Wayne 4:04
Really? Okay, that’s a very good one too, because a lot of people I’ve heard say they wait till the very last day when it’s due. But I never do that. Because if something were to happen, my internet goes down, whatever, and I can’t make that final payment. That’s a very good point. But all of a sudden, they start charging you the very next day.

Jillian Taylor-Mancusi 4:21
Right, exactly. So make sure that if you’re going to have a credit card, you pay the balance in full every month, and you pay it before the due date.

Wayne 4:29
Okay, so let’s say you get your credit card going up, and all of a sudden, it turns out, you can’t make the full payments. And so you figure – well, I’m going to spread this out over three months, and I’m going to be able to tackle it then – hopefully we don’t have any more debt going on to that credit card. But say it takes three months or five months. What happens when all of a sudden something happens and you can’t make the monthly payments. What happens then?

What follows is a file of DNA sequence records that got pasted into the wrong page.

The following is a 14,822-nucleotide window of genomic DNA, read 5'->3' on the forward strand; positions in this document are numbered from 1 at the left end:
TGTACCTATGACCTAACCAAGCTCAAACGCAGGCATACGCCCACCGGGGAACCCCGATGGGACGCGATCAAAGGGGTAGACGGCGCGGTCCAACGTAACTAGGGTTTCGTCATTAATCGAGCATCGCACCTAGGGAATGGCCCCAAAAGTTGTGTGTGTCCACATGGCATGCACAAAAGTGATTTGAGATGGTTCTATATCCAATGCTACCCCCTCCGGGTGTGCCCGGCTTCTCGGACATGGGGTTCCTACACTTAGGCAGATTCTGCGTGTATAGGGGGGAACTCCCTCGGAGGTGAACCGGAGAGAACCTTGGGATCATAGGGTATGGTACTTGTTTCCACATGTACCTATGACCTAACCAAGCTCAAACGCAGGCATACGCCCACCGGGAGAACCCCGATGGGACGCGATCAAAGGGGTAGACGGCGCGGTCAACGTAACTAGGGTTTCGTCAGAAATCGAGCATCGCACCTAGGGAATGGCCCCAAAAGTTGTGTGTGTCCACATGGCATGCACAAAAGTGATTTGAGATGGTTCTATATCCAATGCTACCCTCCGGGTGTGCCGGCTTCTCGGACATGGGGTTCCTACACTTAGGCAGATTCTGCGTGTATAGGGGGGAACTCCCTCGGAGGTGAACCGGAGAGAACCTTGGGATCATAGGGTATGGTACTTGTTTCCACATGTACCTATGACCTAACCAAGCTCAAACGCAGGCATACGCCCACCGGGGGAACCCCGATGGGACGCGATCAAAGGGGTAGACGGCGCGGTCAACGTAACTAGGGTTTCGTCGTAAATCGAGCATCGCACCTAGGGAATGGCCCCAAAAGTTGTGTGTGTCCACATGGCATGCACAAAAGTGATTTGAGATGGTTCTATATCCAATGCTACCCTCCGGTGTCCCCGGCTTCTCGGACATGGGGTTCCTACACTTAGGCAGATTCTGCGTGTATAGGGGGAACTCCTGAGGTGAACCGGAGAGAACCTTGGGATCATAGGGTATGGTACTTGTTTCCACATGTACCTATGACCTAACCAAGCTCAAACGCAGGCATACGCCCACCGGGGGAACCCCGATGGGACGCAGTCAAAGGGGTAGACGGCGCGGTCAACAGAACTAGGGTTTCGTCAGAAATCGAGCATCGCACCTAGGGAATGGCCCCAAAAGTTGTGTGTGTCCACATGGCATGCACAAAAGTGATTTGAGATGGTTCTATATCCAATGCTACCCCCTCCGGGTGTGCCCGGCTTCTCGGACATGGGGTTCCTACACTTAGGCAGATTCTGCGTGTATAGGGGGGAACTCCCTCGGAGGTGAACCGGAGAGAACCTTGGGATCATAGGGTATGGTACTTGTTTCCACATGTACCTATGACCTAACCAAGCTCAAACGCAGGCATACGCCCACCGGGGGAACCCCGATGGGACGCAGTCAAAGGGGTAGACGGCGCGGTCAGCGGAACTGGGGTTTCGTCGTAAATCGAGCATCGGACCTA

Jillian Taylor-Mancusi 4:54
If you can’t make the monthly payments, that interest is going to continue to go up. Eventually when you don’t make payments they are going to send it to their collection departments, which at first can be pleasant. Oh, by the way, you didn’t make your payment this month. But then they get a little bit more aggressive as the calls move on and the collection agent becomes more demanding to get their money back. Your credit card is going to be stopped operations. So you’re not going to be able to charge any more on it.

But that interest is going to keep going, then eventually, that credit card company is going to send you something called a statement of claim. And what that means is they’re taking you to court. Now, once they go to court, what they’re trying to do is get a judgment against you – because with a judgment, there’s a couple of things they can do. They can sue any bank account if they know where you’re banking, or they can go back and get a garnishment order to garnish up to 30% of your gross wages.

Wayne 5:51
I used to do some credit information for loans, while I was selling boats, ATVs, and motorcycles and stuff like that, and having a credit card was one of the best ways for you to build credit. There’s the best way to build credit, but not paying your credit card is pretty much the fastest way to lose your credit.